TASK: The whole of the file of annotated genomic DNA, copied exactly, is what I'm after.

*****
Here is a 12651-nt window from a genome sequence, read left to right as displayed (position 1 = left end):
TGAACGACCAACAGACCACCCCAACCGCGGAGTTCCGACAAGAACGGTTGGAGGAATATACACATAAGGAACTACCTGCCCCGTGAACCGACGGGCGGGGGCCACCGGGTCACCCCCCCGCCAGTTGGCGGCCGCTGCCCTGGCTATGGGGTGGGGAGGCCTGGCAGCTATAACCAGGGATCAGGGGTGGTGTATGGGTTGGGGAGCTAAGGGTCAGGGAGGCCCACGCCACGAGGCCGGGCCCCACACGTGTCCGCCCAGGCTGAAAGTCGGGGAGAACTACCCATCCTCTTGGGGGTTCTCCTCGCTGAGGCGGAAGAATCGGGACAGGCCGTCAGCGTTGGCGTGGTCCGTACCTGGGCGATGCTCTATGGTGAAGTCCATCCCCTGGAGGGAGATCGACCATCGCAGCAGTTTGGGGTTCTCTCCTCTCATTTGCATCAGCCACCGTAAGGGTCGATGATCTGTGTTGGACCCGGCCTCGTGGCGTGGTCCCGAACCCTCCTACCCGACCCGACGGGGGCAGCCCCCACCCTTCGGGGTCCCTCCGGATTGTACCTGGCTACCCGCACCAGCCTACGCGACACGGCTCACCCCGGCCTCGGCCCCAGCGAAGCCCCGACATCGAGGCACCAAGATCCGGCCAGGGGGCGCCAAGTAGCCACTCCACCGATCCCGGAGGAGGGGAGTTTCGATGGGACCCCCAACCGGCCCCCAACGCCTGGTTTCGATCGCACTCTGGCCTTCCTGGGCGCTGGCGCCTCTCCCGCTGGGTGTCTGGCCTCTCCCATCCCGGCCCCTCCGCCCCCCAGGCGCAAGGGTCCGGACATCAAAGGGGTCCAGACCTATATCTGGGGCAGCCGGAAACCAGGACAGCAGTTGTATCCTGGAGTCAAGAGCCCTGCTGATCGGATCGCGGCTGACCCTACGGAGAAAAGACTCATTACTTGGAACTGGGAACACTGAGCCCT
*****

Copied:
Here is a 12651-nt window from a genome sequence, read left to right as displayed (position 1 = left end):
TGAACGACCAACAGACCACCCCAACCGCGGAGTTCCGACAAGAACGGTTGGAGGAATATACACATAAGGAACTACCTGCCCCGTGAACCGACGGGCGGGGGCCACCGGGTCACCCCCCCGCCAGTTGGCGGCCGCTGCCCTGGCTATGGGGTGGGGAGGCCTGGCAGCTATAACCAGGGATCAGGGGTGGTGTATGGGTTGGGGAGCTAAGGGTCAGGGAGGCCCACGCCACGAGGCCGGGCCCCACACGTGTCCGCCCAGGCTGAAAGTCGGGGAGAACTACCCATCCTCTTGGGGGTTCTCCTCGCTGAGGCGGAAGAATCGGGACAGGCCGTCAGCGTTGGCGTGGTCCGTACCTGGGCGATGCTCTATGGTGAAGTCCATCCCCTGGAGGGAGATCGACCATCGCAGCAGTTTGGGGTTCTCTCCTCTCATTTGCATCAGCCACCGTAAGGGTCGATGATCTGTGTTGGACCCGGCCTCGTGGCGTGGTCCCGAACCCTCCTACCCGACCCGACGGGGGCAGCCCCCACCCTTCGGGGTCCCTCCGGATTGTACCTGGCTACCCGCACCAGCCTACGCGACACGGCTCACCCCGGCCTCGGCCCCAGCGAAGCCCCGACATCGAGGCACCAAGATCCGGCCAGGGGGCGCCAAGTAGCCACTCCACCGATCCCGGAGGAGGGGAGTTTCGATGGGACCCCCAACCGGCCCCCAACGCCTGGTTTCGATCGCACTCTGGCCTTCCTGGGCGCTGGCGCCTCTCCCGCTGGGTGTCTGGCCTCTCCCATCCCGGCCCCTCCGCCCCCCAGGCGCAAGGGTCCGGACATCAAAGGGGTCCAGACCTATATCTGGGGCAGCCGGAAACCAGGACAGCAGTTGTATCCTGGAGTCAAGAGCCCTGCTGATCGGATCGCGGCTGACCCTACGGAGAAAAGACTCATTACTTGGAACTGGGAACACTGAGCCCT